Many French busi­nesses open, ex­pand in Ukraine

Kyiv Post - - Business - BY GABRIEL HARDY- FRANÇON HARDYFRANC­[email protected]

Ukrainian-French trade re­la­tion­ship is do­ing well and the ar­rival of new com­pa­nies — one of them iconic — ready to con­trib­ute to the Ukrainian mar­ket’s de­vel­op­ment is a per­fect il­lus­tra­tion.

Eco­nomic ties be­tween the two coun­tries in 2018 amounted to a to­tal of $2.28 bil­lion worth of trade since Ukraine’s in­de­pen­dence, ac­cord­ing to the Ukrainian em­bassy in France. The French-Ukrainian Cham­ber of Com­merce that about 180 French com­pa­nies are im­planted in Ukraine — even though only 125 are reg­is­tered at the cham­ber.

It is not sur­pris­ing then that, in such a fa­vor­able con­text, new French com­pa­nies de­cide to start do­ing busi­ness in Ukraine.

De­cathlon

“Sport ac­ces­si­ble to every­one,” told Florent Guieu — the CEO of De­cathlon Ukraine that opened its first store on March 23 near Kyiv’s Pochaina metro — to the Kyiv Post on April 4 in or­der to de­scribe the un­der­ly­ing phi­los­o­phy of the firm.

With 1,400 stores in more than 55 coun­tries of the world, De­cathlon is the world’s largest sport­ing goods re­tailer and there­fore the un­con­tested in­ter­na­tional leader in the in­dus­try — and a great rep­re­sen­ta­tive of French know-how when it comes to busi­ness.

Since it first opened its doors in 1976 in North­ern France, De­cathlon’s con­cept al­ways was to “bring all sports un­der one roof,” said Guieu.

It is in that spirit that the in­ter­na­tional brand de­cided to move to Ukraine.

He ex­plained that “for many years, De­cathlon would open only in two coun­tries, but our strat­egy has changed since 2015… we have opened our doors in 10 coun­tries in only two years.”

De­cathlon has opened its doors for in­stance in both Ja­pan and San Fran­cisco dur­ing the last few weeks, which il­lus­trates fur­ther its new ex­pan­sion pol­icy.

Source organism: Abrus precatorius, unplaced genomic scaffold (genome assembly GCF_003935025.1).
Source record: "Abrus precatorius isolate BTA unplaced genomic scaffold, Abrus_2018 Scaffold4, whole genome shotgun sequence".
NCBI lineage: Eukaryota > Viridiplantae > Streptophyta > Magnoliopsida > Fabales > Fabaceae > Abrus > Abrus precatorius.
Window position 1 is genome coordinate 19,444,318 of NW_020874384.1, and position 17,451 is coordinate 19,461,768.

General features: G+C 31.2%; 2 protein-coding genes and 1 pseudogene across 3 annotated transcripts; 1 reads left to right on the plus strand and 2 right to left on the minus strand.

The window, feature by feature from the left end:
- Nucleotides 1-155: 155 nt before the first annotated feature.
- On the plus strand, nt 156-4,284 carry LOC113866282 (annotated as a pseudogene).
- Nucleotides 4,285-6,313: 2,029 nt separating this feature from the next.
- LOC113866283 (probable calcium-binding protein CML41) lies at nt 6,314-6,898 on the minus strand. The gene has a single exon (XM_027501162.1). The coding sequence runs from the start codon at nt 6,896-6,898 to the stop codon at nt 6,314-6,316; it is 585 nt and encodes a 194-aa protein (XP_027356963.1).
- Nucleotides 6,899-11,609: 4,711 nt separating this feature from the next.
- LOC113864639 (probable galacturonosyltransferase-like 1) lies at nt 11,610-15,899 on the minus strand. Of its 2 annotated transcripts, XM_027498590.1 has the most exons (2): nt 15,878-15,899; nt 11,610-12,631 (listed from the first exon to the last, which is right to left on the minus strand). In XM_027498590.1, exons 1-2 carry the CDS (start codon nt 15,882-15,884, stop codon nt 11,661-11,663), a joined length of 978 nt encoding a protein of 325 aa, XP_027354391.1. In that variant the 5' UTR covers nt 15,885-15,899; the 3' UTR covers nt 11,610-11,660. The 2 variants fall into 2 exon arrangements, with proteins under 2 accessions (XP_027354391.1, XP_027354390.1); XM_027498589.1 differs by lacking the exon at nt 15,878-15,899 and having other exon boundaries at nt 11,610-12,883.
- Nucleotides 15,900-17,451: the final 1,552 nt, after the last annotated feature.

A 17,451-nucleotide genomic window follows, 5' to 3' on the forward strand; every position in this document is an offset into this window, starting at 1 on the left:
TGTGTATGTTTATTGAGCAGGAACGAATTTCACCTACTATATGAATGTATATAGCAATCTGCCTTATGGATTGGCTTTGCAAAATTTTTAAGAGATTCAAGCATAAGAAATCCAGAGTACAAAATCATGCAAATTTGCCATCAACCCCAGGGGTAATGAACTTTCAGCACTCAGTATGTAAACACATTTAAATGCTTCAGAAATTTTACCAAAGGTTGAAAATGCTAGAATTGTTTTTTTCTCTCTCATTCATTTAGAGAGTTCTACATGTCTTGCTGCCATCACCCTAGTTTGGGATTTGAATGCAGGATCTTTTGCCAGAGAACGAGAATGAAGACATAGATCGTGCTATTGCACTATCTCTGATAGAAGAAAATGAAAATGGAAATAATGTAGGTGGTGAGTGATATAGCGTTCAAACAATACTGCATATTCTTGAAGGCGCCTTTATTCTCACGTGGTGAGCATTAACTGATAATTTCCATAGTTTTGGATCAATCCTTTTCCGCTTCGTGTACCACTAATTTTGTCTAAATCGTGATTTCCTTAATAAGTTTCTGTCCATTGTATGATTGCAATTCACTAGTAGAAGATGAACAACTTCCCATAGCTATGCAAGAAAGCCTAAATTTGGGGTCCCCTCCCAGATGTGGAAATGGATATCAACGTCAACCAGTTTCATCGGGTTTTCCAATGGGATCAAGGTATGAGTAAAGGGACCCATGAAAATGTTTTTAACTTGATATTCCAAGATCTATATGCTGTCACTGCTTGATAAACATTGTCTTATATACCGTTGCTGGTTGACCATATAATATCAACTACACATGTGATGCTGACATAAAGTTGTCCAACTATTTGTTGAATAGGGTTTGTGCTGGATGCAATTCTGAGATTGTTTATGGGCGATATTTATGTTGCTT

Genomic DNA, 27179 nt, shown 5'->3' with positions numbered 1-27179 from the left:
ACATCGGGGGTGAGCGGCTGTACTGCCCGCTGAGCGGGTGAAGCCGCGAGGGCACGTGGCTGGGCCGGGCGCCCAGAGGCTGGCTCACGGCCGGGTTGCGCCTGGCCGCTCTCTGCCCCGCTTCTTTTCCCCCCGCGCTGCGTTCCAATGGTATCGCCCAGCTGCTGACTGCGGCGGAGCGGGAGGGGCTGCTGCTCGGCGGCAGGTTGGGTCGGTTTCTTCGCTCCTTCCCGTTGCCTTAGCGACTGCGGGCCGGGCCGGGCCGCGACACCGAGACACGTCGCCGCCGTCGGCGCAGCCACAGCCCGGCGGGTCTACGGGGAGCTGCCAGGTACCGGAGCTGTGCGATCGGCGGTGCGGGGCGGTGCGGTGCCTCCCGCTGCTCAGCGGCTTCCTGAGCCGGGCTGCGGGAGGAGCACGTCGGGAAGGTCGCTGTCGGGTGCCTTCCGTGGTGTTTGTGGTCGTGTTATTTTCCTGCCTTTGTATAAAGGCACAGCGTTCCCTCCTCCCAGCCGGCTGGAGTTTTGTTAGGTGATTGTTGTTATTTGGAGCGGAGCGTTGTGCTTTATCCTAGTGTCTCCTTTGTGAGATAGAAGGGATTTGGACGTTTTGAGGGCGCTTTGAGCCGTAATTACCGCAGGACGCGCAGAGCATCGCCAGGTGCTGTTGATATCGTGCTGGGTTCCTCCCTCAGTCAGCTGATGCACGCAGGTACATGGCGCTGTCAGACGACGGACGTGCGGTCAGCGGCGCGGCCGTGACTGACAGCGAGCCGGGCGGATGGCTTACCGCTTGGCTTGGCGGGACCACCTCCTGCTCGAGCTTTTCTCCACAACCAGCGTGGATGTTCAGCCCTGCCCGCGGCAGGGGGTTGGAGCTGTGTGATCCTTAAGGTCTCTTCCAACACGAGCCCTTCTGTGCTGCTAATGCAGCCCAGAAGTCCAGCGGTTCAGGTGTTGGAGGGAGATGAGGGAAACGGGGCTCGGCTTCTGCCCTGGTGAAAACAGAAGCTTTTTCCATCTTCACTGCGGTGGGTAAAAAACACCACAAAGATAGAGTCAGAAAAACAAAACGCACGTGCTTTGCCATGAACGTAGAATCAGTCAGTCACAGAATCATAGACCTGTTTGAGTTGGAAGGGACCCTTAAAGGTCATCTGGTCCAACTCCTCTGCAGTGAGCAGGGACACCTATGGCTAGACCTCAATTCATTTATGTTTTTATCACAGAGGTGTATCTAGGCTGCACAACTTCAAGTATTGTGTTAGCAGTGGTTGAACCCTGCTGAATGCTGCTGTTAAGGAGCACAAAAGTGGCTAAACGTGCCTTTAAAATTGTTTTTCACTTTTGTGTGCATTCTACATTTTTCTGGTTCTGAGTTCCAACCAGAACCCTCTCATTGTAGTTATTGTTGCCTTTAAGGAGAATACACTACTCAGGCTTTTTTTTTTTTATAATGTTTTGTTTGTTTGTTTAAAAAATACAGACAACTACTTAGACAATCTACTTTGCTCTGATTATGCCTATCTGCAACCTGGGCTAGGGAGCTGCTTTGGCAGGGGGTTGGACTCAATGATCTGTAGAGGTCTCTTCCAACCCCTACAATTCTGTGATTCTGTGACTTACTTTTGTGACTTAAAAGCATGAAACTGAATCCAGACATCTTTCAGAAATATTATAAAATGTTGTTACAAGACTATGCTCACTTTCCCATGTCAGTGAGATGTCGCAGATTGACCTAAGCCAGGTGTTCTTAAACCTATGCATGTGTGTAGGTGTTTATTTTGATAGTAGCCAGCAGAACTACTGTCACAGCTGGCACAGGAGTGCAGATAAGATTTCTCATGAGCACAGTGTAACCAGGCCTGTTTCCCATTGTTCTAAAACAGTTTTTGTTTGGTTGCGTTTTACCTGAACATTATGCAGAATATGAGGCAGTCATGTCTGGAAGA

Ac­cord­ing to Guieu, it was ev­i­dent that it needed to open a first store — with the clear in­ten­tion to open more in the fu­ture. “With the ar­rival of sev­eral re­tail­ers in the coun­try, it is the right time for us to open our store too,” he added.

De­cathlon has ac­tu­ally been work­ing in Ukraine for al­ready six years he ex­plained: “hun­dreds of thou­sands of high-qual­ity hik­ing shoes, all of foot­ball goal­keep­ers’ gloves, all hockey crosses, and all skis are pro­duced lo­cally.”

With 75 work­ers within the store, and 300 em­ploy­ees for pro­duc­tion, the com­pany is also a great job gen­er­a­tor for the coun­try.

The internal func­tion­ing of De­cathlon con­sists also in giv­ing the chance to each em­ployee to rise from the very bot­tom to the top of the pyra­mid — this is why 90 per­cent of all CEOs started from lower po­si­tions ac­cord­ing to Guieu.

“All the peo­ple we re­cruit isn’t for what they can do to­day, but for what they might do to­mor­row… it is their po­ten­tial that we look at the most,” he added.

De­cathlon had an amaz­ing start with 6,000 vis­i­tors on the first week­end and sev­eral ar­ti­cles go­ing out of stock — “the line was so long that peo­ple had to wait out­side for safety mea­sures.”

Guieu re­joices to see the Ukrainian mar­ket wide open for them and was hap­pily sur­prised to see a fa­vor­able en­vi­ron­ment with help­ful Ukrainian au­thor­i­ties who en­sured a smooth co­op­er­a­tion be­fore the open­ing.